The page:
As expected, Bud Selig put his stamp of approval on the Marlins' blockbuster trade with Toronto on Monday, though he took the unusual step of issuing a statement in which he said he sympathized with fans in South Florida and will continue to monitor the franchise.
But the big revelation came when Marlins president of baseball operations Larry Beinfest said that, with the trade, the team is now within its payroll range for 2013. If that's the case, the Marlins could have the lowest payroll in the majors and the lowest for any Marlins team since either 2009 ($36.8 million) or '10 ($47 million), depending on the final figure and how it's calculated.
At present, the Marlins have salary commitments to seven players for $24 million, $11.5 million of which belongs to Ricky Nolasco. Throw in another $1 mil for arbitration-eligible reliever Ryan Webb and $9 million or thereabouts to round out the rest of the roster, and the total comes to $34 million. In order to pad that number, the team is bound to count the $4 million they're sending to Arizona in the Heath Bell trade and the $8 million that's going to Toronto in the latest deal.
So much for a major premise in the Marlins' argument for building the new ballpark, which was that the team promised to increase payroll once it had its own, retractable-roof facility. One year into the new joint and that premise has gone poof.
"We did receive a payroll range from ownership that we needed to achieve and with this transaction, we have achieved that payroll range...and are prepared to move forward," Beinfest said.
Asked for an explanation why the payroll decrease (from last season's $95 million figure ) was so pronounced, Beinfest said he's "not intimate with the numbers, why we have to be there" and also tried to make the case that success isn't tied strictly to higher payrolls.
"This isn't about payroll," Beinfest said. "We've been through the payroll thing a million times, going all the way back to 2002, all the way back to (Antonio) Alfonseca and (Matt) Clement, where payroll was shedded and we just flat out got better. And I'm hopeful that's what happens this time. We won a World Series with a lower-third payroll. We won a bunch of years ranking in the lower third of payrolls."
It's been reported that the Marlins lost $40 million last year, in part due to attendence that fell well below what one source told me were "worst-case scenario" projections. But teams are about to rake in even more revenue-sharing money thanks to a more lucrative television rights agreement that was recently worked out by MLB. And the Marlins did just move into their very own ballpark, the one they absolutely had to have in order to enjoy higher payrolls, right?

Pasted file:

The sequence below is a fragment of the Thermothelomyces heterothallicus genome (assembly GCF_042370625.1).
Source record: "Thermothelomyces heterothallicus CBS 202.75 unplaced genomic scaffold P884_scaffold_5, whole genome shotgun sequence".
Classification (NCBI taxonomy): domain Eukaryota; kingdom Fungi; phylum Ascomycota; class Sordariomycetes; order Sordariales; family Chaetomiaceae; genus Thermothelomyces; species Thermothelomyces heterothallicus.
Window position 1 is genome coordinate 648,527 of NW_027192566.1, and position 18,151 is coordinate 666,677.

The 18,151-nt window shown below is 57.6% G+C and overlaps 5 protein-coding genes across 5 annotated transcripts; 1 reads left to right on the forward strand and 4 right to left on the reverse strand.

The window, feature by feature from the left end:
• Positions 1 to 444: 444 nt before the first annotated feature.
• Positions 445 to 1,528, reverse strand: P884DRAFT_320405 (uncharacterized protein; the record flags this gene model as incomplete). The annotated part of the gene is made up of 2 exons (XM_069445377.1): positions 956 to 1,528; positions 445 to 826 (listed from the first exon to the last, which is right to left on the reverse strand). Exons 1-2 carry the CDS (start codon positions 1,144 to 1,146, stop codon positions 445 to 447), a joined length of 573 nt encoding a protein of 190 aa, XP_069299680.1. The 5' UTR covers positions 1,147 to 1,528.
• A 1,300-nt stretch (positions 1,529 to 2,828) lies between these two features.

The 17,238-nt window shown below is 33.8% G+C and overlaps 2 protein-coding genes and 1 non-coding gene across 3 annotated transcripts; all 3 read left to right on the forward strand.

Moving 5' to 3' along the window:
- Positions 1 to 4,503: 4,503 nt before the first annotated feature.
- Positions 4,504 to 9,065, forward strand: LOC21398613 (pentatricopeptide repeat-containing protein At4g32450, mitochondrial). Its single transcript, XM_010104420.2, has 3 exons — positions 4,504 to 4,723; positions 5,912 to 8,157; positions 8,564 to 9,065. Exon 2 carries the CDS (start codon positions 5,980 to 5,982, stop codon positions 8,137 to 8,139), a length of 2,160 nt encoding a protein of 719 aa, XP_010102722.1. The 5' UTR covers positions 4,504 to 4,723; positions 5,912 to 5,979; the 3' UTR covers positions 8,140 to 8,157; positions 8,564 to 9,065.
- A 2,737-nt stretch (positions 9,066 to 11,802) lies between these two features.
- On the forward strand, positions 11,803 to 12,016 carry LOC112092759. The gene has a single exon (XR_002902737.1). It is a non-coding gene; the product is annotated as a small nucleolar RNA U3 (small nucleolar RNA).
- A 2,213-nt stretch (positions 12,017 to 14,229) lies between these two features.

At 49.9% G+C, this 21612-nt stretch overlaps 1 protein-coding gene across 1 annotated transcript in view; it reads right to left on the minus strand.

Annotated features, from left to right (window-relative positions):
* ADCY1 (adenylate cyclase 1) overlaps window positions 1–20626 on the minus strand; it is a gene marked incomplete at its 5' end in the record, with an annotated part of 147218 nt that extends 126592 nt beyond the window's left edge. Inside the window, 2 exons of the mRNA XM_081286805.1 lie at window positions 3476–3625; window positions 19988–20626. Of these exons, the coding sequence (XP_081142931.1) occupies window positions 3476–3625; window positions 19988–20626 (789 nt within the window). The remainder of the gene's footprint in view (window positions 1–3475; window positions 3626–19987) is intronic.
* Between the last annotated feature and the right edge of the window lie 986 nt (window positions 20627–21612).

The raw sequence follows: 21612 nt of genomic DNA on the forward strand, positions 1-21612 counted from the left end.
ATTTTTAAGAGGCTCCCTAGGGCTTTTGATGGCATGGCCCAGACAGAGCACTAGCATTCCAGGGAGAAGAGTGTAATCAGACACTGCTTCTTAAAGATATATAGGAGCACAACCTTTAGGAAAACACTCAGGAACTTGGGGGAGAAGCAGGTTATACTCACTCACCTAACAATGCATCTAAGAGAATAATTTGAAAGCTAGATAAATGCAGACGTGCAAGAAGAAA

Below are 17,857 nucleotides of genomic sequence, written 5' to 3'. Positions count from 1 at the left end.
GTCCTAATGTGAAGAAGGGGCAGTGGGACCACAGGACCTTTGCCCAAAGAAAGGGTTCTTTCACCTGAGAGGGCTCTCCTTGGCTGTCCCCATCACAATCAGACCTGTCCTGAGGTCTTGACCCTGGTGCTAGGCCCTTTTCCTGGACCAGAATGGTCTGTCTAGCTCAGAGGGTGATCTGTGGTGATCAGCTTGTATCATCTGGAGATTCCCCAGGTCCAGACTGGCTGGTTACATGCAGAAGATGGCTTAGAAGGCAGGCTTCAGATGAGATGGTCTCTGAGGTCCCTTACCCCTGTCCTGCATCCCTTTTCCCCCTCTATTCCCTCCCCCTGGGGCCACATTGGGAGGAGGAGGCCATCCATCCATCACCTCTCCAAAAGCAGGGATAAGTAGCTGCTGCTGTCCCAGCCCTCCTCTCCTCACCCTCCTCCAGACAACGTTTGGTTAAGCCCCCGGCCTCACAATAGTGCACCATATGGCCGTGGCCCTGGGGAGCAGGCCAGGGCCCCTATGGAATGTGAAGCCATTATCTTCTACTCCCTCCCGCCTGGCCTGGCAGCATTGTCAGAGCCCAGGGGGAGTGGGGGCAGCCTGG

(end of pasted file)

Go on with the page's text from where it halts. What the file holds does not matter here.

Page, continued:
-- Beinfest acknowledged that it could be difficult in the future for the Marlins to sign free agents in the aftermath of trading Jose Reyes, Mark Buehrle and Heath Bell only one season after those three players signed long-term deals. "I think it'll be a factor," Beinfest said. "It's definitely not great for the club and we're going to have to deal with it." But Beinfest said he does not want the see the team break from policy and start giving no-trade protection to players. "It's not going to be my recommendation that we change our view of no-trade clauses," he said.
-- Beinfest said Juan Pierre, who was signed Monday, would lead off and play left. Beinfest also indicated a desire for finding a power bat to insert in the lineup. At the moment, Beinfest said the team is looking at Justin Ruggiano, Gorkys Hernandez and Bryan Petersen as the leading candidates to play center.
-- Beinfest said he has not spoken to disgruntled outfielder Giancarlo Stanton since the trade. Stanton has voiced his displeasure with the deal. Said Beinfest: "I'm sure it's been tough for him. I hear it. I hear the frustration. I think it's not unexpected. It's an emotional time for everybody. I've had conversations with Jeffrey (Loria) that have been emotional on both sides. This has been a tough go." Beinfest said he would probably try to speak with Stanton eventually. "Our feeling was to maybe let the dust settle a little bit and maybe some of the emotion go away, and we can get to Giancarlo and talk about getting to spring training and some of his new teammates."
-- Of the $191 million in contracts the Marlins awarded (to much fanfare) to Reyes, Buehrle and Bell, only $38 million of it will end up coming out of their own pocket. Arizona and Toronto are now on the hook for the rest.